And so it is today: Cyprus is a de facto NATO territory. A truly independent, sovereign and united Cyprus is an anathema to the U.S. and Britain, since such a scenario would afford Russia the hypothetical opportunity to increase its influence in the Eastern Mediterranean.

From our partner RIAC

[1] Ministry of Defence paper JP (59) 163, I January 1960, BNA DEFE 13/99/MO/5/1/5, in Mallinson, William, Cyprus, a Modern History, I.B. Tauris (now Bloomsbury), London and New York, 2005, 2009, 2012, p.49.

[2] Ibid.

[3] Memorandum by Prime Minister, 2 January 1964, BNA CAB/129/116, in ibid, Mallinson, William, p.37.

[4] British Embassy, Washington, to Foreign Office, 7 July 1964, telegram 8541, BNA FO 371/174766, file C1205/2/G, in ibid.’, Mallinson, William, p. 37.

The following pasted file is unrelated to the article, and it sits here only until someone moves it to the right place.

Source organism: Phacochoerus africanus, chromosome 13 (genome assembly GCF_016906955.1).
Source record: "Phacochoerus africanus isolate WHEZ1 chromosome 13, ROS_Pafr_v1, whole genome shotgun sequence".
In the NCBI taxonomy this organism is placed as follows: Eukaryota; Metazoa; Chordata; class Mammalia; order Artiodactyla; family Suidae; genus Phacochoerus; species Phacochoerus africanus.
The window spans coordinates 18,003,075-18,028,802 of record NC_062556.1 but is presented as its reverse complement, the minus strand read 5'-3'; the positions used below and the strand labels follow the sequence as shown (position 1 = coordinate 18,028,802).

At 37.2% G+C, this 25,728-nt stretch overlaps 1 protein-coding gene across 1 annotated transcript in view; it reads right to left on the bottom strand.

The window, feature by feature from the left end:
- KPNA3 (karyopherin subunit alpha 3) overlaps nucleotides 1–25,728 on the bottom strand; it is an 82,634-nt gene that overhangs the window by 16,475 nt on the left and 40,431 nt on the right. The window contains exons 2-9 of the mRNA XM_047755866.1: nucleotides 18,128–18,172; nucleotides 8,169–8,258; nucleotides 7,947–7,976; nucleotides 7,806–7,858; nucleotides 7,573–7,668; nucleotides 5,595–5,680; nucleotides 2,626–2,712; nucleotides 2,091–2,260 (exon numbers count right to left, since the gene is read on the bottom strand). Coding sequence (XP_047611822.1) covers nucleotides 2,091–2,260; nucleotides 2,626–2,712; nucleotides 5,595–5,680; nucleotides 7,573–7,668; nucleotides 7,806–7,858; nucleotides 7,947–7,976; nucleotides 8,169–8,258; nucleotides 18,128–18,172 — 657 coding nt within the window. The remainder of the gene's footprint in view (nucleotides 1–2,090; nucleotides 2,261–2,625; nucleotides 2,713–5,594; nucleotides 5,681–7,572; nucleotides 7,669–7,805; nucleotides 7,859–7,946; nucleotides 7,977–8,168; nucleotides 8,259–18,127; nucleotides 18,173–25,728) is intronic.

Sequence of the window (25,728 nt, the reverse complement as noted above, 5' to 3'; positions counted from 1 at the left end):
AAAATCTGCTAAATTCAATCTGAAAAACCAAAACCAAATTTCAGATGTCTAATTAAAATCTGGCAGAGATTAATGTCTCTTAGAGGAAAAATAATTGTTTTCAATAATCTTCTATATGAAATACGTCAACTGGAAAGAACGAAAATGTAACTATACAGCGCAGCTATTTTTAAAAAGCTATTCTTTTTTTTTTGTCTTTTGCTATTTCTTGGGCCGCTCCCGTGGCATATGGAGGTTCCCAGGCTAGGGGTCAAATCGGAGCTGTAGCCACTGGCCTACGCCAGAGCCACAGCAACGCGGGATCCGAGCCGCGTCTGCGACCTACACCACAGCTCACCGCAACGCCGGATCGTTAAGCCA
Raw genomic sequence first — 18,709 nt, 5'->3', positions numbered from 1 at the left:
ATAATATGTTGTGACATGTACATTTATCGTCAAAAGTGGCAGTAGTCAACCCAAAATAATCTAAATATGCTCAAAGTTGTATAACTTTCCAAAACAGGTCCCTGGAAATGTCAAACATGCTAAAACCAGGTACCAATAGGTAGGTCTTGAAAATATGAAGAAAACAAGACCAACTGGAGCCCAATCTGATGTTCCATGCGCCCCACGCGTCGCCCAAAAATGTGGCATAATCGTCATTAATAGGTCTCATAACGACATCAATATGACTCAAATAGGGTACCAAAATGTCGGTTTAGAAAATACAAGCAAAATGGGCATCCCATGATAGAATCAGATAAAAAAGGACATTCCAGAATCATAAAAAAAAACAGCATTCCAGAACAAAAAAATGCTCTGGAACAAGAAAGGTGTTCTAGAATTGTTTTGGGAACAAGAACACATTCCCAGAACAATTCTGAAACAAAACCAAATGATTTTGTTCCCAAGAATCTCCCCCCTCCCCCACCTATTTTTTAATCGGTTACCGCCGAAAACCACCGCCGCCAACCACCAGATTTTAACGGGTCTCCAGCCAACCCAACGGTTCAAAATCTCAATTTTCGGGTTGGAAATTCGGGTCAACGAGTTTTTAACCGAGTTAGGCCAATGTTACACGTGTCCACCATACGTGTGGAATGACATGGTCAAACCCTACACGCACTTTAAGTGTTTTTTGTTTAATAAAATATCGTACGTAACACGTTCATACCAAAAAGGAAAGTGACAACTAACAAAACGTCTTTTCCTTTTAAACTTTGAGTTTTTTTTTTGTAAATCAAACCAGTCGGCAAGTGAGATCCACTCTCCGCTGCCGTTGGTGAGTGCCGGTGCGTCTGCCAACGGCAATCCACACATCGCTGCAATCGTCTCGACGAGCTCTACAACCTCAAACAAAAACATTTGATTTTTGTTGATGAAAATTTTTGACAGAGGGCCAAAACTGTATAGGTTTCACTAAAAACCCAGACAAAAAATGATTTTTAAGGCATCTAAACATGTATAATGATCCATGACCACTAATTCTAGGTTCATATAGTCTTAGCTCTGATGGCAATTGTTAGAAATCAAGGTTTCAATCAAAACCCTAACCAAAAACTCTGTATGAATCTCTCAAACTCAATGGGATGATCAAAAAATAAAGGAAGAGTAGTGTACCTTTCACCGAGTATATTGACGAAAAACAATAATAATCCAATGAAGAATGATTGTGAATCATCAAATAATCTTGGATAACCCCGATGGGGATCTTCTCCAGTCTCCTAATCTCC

[5] Joseph, Joseph S., Cyprus, Ethnic Conflict and International Politics, St Martin’s Press, London and New York, 1997, p. 66.

[6] In 1964, Cuba cut off supplies to the American base at Guantanamo Bay, since the US refused to return it to Cuba, as a result of which the US took measures to make it self-sufficient.

[7] Briefing paper, 18 June 1964, BNA-DO/220/170, file MED 193/105/2, part A. Mallinson,William, Kissinger and the Invasion of Cyprus, p. 127.

[8] ‘British Interests in the Eastern Mediterranean’, draft paper, 11 April 1975, BNA-FCO 46/1248, file DPI/515/1.

[9] Cabinet paper, 29 September 1976, in op. cit. Mallinson, William, Kissinger and the Invasion of Cyprus, p.134.

[10] Mallinson, William, Britain and Cyprus: Key Themes and Documents, I.B. Tauris, London and New York, 2011, and Bloomsbury, London and New York, 2020, pp. 87-121.